Deer Hunting – From Dogs to Bows with ProStaffer Kevin Faver
Editor’s Note: Forty-seven year old Kevin Faver of St. Augustine, Florida, is a charter-boat captain. “But I always tell people I fish to hunt,” Faver says. “I’ve been wearing Mossy Oak my entire hunting career and been on the Mossy Oak Pro Staff for 5 years.”
I am a turkey hunter as well as a deer hunter and hunt primarily in Florida and south Georgia. Both these areas have numbers of palmettos, so there’s always green in the woods where I hunt. For this reason, my favorite camo pattern is Mossy Oak Break-Up Infinity. Hunting hogs and deer in the palmettos isn’t much fun, since you can’t see well. The palmettos will cut you, and if you have to do blood trailing, the recovery is no fun at all. Many people believe that Florida just has sand, Disney, fishing and sunbathing. They don’t think about us as having deer. Our bow season starts in Florida on September 14.
When I was growing up in Florida, none of the deer hunters I knew ever would consider still or stalk hunting. The only way we hunted deer was with dogs. We knew more about dogs and reading deer sign from logging roads than we understood about deer. Most people from the North don’t know that most of the deer hunting across much of the South was traditionally dog hunting. The abundance of thick cover, numbers of wetlands and long growing seasons meant we needed dogs to hunt deer.
When I was a youngster, I remember my dad and the other drivers would be on horseback during a deer hunt. They would take the dogs into the palmettos, because that was where the deer bedded and turn the dogs loose. The rest of our hunting party would stand on logging roads and any openings where the deer might come out to get a shot at the deer. We took very-few deer using this method of hunting, because we only got quick shots at deer coming out of the palmettos. Misses were more prevalent than harvesting animals. I didn’t start still hunting until my late teens or early 20’s. Primarily, because of all the problems that I described earlier with hunting in palmetto flats, we believed that squirrels and coons were the only animals that sat in trees. As I learned more about bowhunting, hunting in a tree stand and sitting still while there, I totally got away from dog hunting for deer. Today, the majority of deer hunters in Florida are still hunters and tree stand hunters.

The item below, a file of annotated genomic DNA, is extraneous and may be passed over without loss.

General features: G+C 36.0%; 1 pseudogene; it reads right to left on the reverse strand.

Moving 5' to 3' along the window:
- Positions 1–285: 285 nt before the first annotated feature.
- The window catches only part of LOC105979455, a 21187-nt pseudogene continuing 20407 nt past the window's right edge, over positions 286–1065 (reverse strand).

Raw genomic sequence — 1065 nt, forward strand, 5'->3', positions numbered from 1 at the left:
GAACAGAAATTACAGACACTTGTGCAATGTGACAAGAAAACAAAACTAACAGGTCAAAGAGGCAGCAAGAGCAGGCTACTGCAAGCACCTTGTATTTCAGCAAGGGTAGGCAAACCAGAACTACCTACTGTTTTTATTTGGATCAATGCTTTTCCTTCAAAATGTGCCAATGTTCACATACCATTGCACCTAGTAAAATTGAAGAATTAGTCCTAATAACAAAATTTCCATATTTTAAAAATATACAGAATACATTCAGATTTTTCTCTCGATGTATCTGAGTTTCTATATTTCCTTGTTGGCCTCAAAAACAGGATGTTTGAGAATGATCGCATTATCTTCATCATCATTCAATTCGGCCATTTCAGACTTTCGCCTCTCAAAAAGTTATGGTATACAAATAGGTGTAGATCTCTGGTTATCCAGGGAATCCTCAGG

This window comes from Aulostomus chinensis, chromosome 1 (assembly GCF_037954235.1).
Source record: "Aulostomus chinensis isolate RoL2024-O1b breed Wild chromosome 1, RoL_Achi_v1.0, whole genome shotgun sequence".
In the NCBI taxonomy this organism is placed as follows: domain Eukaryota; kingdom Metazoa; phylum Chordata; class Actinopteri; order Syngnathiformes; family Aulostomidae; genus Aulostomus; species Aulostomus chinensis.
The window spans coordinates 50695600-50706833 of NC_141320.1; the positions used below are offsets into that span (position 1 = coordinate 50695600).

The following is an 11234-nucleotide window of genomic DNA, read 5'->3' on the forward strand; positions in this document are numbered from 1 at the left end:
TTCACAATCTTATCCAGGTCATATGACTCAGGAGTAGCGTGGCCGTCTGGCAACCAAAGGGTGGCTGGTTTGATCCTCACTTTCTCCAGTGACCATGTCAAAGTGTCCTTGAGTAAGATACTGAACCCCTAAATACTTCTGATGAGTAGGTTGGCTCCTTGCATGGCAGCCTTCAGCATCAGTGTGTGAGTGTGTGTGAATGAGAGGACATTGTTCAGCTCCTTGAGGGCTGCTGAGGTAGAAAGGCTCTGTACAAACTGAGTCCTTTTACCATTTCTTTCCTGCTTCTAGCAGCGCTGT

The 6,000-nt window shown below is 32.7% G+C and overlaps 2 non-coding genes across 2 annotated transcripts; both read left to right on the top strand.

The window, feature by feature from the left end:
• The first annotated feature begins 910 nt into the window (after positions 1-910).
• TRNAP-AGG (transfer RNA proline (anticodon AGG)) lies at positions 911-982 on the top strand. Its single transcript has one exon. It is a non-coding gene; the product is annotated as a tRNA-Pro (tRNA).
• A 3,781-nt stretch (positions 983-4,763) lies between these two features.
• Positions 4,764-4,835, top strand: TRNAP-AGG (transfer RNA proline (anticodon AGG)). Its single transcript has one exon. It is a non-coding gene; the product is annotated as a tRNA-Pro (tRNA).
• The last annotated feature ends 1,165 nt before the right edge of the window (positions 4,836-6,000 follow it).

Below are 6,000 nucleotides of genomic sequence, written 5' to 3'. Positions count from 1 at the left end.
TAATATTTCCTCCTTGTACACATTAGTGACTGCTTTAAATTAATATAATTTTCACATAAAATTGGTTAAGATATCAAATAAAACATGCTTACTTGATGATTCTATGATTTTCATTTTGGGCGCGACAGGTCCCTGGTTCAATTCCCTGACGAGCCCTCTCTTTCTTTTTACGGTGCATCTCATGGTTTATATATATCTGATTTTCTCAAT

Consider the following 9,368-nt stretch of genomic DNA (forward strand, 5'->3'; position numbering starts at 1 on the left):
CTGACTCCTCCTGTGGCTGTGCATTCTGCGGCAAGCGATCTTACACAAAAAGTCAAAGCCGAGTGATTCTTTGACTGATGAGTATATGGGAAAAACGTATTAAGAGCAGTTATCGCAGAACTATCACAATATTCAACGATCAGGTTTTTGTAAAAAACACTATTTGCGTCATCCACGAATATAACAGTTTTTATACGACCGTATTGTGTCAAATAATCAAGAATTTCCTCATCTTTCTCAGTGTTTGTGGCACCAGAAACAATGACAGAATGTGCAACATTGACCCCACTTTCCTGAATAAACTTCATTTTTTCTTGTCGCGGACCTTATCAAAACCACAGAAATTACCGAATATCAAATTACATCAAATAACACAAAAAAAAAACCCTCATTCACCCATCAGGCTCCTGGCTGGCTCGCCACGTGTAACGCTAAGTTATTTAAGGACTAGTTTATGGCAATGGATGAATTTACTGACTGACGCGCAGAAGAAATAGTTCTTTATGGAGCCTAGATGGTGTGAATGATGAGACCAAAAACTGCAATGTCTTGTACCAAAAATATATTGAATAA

For hunters in Florida a whitetail that will score 110 on Boone & Crockett is a really-nice buck. A buck with a rack that scores 120 is considered a huge buck. The size of Florida’s deer and the size of their racks have increased quite a bit, especially on private lands where landowners intensively manage the property for deer and turkey. Since our deer here in Florida get a tremendous amount of hunting pressure, I hunt with my PSE EVO bow until about the eighth or ninth week of deer season. Then I will hunt with my rifle, because rarely will you ever see a deer at 30 yards within bow range. If you see one at 100 to 200 yards, you’ve had a great day of hunting deer in Florida.
Another big change for Florida deer hunters in the past few years is we have learned so much about deer thanks to the Quality Deer Management Association and GameKeepers. Because of better management practices and better land-use practices, we have more opportunity, especially at the first of the season, to get a deer within bow range than we ever have had previously.